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Italy not re-inventing the wheel - Foreign Affairs Ministry

Dinghies have become more popular than boats to transport illegal immigrants... Some of the group of 139 immigrants who met with difficulties while on a large dinghy and brought to Malta by the AFM on Monday.

Dinghies have become more popular than boats to transport illegal immigrants... Some of the group of 139 immigrants who met with difficulties while on a large dinghy and brought to Malta by the AFM on Monday.

Italy was not re-inventing the wheel when it decided to deport all immigrants reaching its shores as from next week, a spokesman for the Foreign Affairs Minister in Malta said.

As a spell of good weather led to over 2,000 immigrants landing in the Italian island of Lampedusa over the past few days, the Italian government announced yesterday that, come Tuesday, it will send back illegal immigrants who arrive on its shores.

Reuters reported that 38 Egyptians will be the first group to be flown to Cairo under the new plan announced by Italy's right-wing government, which, since coming to power in May, has made the fight against illegal immigration a top priority.

Foreign Affairs Minister Tonio Borg could not be reached for a reaction but a spokesman for his ministry said Italy was not re-inventing the wheel. In fact, in the past, Malta had repatriated about 100 Egyptians as their mother country had agreed to take them back without problems.

The implication of the announcement by Italy is that expulsion may be fast-tracked. Italian Home Affairs Minister Roberto Maroni, a member of the anti-immigration Northern League, was reported saying: "I have arranged for the activation of a centre suitable for identification and expulsion".

A spokesman for the United Nations refugee agency, UNHCR, said the move raised the risk of "generalised expulsions" and appealed to the Italian government to respect the rights of immigrants.

When asked about the lack of cooperation from Libya, the ministry spokesman said the government was trying to bring representatives from Malta, Italy and Libya round a table to discuss immigration.

Earlier this month a meeting between the foreign ministers of the three countries had to be postponed because the Libyan Foreign Minister had other diplomatic commitments.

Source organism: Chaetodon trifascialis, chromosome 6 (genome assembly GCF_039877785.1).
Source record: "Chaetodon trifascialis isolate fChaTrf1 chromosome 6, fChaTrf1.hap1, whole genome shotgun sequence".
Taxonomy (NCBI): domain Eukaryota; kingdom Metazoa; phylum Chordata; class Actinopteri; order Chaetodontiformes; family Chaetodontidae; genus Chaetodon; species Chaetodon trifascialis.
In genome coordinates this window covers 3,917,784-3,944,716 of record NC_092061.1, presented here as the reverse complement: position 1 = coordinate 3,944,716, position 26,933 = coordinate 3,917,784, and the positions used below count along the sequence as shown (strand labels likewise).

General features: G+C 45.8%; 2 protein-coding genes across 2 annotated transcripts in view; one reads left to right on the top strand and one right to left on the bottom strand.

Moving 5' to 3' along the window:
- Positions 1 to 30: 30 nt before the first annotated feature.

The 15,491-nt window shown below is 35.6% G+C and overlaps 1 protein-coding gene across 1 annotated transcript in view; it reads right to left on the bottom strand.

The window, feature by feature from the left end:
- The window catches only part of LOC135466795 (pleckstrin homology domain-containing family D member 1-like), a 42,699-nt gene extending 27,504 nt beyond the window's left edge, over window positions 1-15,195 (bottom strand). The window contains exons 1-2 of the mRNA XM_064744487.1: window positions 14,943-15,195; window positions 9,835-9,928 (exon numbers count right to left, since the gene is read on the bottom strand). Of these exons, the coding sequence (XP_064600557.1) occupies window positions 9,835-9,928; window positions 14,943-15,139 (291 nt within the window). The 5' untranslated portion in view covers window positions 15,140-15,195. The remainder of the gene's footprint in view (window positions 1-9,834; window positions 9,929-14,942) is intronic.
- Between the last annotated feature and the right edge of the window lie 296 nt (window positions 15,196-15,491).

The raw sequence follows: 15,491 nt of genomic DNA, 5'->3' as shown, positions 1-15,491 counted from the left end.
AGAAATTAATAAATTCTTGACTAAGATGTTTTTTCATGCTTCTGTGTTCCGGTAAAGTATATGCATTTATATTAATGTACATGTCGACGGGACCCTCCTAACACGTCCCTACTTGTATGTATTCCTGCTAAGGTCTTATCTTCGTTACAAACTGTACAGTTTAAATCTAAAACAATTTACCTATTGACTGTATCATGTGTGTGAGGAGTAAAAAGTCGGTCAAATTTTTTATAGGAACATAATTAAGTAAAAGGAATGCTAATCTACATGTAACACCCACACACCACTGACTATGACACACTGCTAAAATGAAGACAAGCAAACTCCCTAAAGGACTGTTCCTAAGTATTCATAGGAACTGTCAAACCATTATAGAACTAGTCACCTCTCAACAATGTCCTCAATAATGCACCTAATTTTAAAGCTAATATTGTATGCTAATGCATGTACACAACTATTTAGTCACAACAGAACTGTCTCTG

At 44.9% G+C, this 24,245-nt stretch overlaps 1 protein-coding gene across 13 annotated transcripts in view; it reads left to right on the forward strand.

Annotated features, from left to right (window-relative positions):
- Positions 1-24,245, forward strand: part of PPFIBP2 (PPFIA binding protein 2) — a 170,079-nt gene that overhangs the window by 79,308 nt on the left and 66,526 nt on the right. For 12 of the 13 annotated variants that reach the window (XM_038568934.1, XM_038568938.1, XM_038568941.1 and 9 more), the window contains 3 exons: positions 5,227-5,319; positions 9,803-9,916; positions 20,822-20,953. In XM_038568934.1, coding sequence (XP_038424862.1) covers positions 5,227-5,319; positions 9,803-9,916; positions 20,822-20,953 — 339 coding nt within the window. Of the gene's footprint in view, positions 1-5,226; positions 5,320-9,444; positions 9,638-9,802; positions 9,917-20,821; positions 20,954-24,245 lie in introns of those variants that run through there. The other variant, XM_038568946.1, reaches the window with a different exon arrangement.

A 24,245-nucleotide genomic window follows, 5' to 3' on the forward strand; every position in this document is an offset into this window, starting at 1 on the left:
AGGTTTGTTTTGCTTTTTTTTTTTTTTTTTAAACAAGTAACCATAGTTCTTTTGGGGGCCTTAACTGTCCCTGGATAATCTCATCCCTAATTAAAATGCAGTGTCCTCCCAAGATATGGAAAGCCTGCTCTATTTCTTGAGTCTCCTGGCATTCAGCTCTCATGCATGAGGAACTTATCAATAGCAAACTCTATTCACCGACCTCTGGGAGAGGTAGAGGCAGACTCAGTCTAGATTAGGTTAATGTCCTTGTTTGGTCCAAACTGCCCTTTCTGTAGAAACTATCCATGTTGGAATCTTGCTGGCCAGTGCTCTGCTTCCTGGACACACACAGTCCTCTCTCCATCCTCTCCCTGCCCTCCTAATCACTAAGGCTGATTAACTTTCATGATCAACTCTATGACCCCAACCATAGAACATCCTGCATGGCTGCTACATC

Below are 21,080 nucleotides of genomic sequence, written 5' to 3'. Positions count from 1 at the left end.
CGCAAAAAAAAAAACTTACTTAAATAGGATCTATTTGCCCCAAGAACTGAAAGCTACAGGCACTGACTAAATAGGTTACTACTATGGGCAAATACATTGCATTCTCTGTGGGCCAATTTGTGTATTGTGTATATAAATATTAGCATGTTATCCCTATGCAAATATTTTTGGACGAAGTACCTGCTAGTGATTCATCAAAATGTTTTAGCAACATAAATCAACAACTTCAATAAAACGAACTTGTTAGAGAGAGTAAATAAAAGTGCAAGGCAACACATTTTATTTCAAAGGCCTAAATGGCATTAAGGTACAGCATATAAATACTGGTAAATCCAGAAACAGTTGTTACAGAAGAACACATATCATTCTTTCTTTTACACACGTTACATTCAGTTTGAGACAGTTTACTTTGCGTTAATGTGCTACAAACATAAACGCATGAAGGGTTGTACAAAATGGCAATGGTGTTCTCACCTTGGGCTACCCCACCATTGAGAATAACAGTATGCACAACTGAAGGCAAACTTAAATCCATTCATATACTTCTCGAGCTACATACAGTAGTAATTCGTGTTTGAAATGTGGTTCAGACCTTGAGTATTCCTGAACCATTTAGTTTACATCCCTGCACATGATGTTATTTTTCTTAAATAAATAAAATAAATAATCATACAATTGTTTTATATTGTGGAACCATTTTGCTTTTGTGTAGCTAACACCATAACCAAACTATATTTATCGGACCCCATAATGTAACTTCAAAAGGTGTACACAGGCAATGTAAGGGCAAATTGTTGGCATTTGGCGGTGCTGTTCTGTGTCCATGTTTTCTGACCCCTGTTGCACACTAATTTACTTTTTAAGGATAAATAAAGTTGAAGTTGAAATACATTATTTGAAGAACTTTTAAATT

When pressed on when the meeting will be held, the spokesman said the ministry was corresponding with its Libyan counterparts.

The debate over immigration was sparked again by the recent landings which also brought 103 men and 36 women, 10 of them claiming to be pregnant, after they were rescued at sea by the Armed Forces of Malta (AFM).

The immigrants, who were probably headed towards Italy, made contact with the Italian Coast Guard's station in Rome via a satellite phone on Sunday morning. The Italians informed the AFM, which intervened to help them as the engine of their 35-foot grey rubber dinghy stalled.

AFM Commander Carmel Vassallo said that although it is rare for Malta to receive immigrants in winter, it is not that unusual. In fact, the last landing was in November.

"What is strange is that they came in a dinghy at this time of the year when bad weather is expected," he said adding that dinghies have become more popular in the past two years probably because they are more available to traffickers.

This was an organised trip and probably the immigrants that landed in Malta, and who probably left Libya and were headed to Lampedusa, just accepted the window of good weather offered by the organisers without realising that the weather may turn nasty within hours, Brig. Vassallo said.

Army sources said these were not dinghies purchased off-the shelf but rather custom built.

Brig. Vassallo said that just because the immigrants arrived in a dinghy it did not necessarily mean they were released from a mother ship in the Mediterranean. Indications were that they had set off from Libya.

"This group seemed lost as lately the trend was to go to Lampedusa where they were probably headed. However, their engine stalled and they wanted to be rescued when they drifted 45 miles close to Malta, where they were plucked to safety by the AFM," he said.

The UNHCR representative in Malta, Neil Falzon, agreed that the immigrants' arrival in Malta was a "big mistake" as they were headed to Lampedusa.

"It is worrying that people undertake this horrible journey in this weather when chances of arrival are minimal. It goes to show the desperation of these people," Dr Falzon said.

Colonel Brian Gatt, in charge of the detention centres, said he was not surprised by Monday's arrivals given what was going on in Italy. Though Malta's detention centres were full at the moment they will manage. "Our motto is to improve, adapt and overcome and that's what we'll do," he said.

The 139 immigrants will be accommodated in tents until mobile homes that have been ordered are delivered, he said. So far, 2,704 immigrants have landed in Malta this year, the bulk of them in summer, making 2008 a record year.

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